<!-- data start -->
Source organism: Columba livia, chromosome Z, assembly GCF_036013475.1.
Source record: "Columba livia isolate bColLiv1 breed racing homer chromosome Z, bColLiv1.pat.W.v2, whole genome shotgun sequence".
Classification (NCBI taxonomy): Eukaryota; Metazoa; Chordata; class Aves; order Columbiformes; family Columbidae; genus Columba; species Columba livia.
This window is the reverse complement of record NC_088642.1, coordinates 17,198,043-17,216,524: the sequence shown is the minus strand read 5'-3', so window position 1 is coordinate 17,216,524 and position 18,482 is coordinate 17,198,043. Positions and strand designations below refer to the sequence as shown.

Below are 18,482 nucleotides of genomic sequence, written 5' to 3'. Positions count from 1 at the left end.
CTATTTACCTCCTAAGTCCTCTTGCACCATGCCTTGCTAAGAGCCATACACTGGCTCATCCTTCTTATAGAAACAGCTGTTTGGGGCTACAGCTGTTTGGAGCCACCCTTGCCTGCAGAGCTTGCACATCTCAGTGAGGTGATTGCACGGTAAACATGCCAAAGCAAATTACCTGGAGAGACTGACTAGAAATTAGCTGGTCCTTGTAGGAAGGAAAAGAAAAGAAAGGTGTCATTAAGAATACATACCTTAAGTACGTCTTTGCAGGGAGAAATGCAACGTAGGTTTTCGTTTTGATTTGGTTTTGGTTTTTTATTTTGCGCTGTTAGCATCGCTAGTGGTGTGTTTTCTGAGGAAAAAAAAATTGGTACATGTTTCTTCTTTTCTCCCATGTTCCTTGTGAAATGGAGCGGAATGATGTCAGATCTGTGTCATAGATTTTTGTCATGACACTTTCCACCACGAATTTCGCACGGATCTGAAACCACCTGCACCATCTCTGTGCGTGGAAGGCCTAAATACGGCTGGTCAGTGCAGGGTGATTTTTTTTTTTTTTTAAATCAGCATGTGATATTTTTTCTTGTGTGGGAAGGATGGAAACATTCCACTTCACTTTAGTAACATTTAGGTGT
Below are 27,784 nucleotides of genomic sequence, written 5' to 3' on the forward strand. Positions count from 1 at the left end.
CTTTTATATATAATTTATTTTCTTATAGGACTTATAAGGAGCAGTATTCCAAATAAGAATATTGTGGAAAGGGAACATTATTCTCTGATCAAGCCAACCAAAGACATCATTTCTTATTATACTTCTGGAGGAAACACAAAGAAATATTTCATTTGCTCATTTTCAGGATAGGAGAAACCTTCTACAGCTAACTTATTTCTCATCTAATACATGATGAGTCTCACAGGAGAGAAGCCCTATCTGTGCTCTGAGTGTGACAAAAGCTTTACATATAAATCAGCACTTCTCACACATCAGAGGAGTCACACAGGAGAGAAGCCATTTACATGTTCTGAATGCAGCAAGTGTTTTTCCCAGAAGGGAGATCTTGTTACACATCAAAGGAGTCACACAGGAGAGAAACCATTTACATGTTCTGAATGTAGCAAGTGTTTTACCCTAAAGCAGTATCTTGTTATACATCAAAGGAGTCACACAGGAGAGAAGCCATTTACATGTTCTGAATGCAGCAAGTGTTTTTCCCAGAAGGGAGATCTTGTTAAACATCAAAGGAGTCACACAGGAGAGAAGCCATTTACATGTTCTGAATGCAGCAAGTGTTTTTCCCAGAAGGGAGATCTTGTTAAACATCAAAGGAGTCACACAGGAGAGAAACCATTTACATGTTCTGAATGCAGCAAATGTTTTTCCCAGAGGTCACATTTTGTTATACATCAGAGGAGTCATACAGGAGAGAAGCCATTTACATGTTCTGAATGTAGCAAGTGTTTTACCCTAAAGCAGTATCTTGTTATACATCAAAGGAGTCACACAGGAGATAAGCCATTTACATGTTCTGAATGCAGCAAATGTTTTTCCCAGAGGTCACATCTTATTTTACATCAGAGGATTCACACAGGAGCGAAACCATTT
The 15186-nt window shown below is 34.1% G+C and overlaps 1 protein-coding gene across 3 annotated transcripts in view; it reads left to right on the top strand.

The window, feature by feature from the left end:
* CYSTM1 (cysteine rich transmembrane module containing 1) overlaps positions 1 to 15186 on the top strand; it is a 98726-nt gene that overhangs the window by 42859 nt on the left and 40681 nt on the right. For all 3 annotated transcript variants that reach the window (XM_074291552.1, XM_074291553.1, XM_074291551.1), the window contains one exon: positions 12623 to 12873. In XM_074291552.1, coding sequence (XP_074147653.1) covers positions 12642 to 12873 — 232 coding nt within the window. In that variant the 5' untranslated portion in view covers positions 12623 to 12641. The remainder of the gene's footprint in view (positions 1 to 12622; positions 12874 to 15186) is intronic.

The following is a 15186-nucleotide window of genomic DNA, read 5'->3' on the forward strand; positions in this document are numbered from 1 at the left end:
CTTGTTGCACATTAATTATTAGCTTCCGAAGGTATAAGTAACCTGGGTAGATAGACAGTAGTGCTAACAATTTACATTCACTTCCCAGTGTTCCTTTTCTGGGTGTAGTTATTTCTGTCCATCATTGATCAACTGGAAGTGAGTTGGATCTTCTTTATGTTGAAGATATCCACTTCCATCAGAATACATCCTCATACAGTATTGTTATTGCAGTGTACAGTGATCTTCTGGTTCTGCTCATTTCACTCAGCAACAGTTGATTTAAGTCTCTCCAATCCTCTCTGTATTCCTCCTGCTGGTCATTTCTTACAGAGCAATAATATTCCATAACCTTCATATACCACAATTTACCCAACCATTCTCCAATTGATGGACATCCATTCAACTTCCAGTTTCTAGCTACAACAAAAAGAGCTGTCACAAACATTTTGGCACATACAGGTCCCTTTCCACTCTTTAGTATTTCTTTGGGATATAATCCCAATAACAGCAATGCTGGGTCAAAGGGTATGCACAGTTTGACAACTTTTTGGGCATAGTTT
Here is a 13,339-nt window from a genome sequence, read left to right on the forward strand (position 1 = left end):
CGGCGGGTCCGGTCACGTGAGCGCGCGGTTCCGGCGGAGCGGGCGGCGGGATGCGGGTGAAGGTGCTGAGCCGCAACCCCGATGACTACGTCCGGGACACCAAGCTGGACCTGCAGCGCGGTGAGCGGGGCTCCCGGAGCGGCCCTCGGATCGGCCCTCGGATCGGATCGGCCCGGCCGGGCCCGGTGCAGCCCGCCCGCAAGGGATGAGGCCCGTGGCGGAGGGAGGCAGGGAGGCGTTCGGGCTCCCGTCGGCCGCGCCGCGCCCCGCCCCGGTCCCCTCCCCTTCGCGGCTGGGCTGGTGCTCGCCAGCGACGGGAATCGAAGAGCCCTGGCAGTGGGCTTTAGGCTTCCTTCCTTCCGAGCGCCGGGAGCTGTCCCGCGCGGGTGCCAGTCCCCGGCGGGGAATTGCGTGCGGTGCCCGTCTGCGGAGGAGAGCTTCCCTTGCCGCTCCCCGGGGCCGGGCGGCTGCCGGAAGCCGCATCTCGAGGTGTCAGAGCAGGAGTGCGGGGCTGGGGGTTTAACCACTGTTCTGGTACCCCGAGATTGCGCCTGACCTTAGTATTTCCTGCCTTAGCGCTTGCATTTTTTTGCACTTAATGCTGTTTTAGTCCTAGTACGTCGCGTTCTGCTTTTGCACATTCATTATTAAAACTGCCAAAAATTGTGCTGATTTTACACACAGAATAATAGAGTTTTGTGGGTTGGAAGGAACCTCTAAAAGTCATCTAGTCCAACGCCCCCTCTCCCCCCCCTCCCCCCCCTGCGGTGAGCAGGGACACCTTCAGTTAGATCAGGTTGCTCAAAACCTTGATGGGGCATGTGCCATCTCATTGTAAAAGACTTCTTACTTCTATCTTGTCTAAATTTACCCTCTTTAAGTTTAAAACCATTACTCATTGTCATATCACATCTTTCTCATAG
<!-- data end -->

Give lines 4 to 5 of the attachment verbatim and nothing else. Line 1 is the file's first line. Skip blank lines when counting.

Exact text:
This window is the reverse complement of record NC_088642.1, coordinates 17,198,043-17,216,524: the sequence shown is the minus strand read 5'-3', so window position 1 is coordinate 17,216,524 and position 18,482 is coordinate 17,198,043. Positions and strand designations below refer to the sequence as shown.

Below are 18,482 nucleotides of genomic sequence, written 5' to 3'. Positions count from 1 at the left end.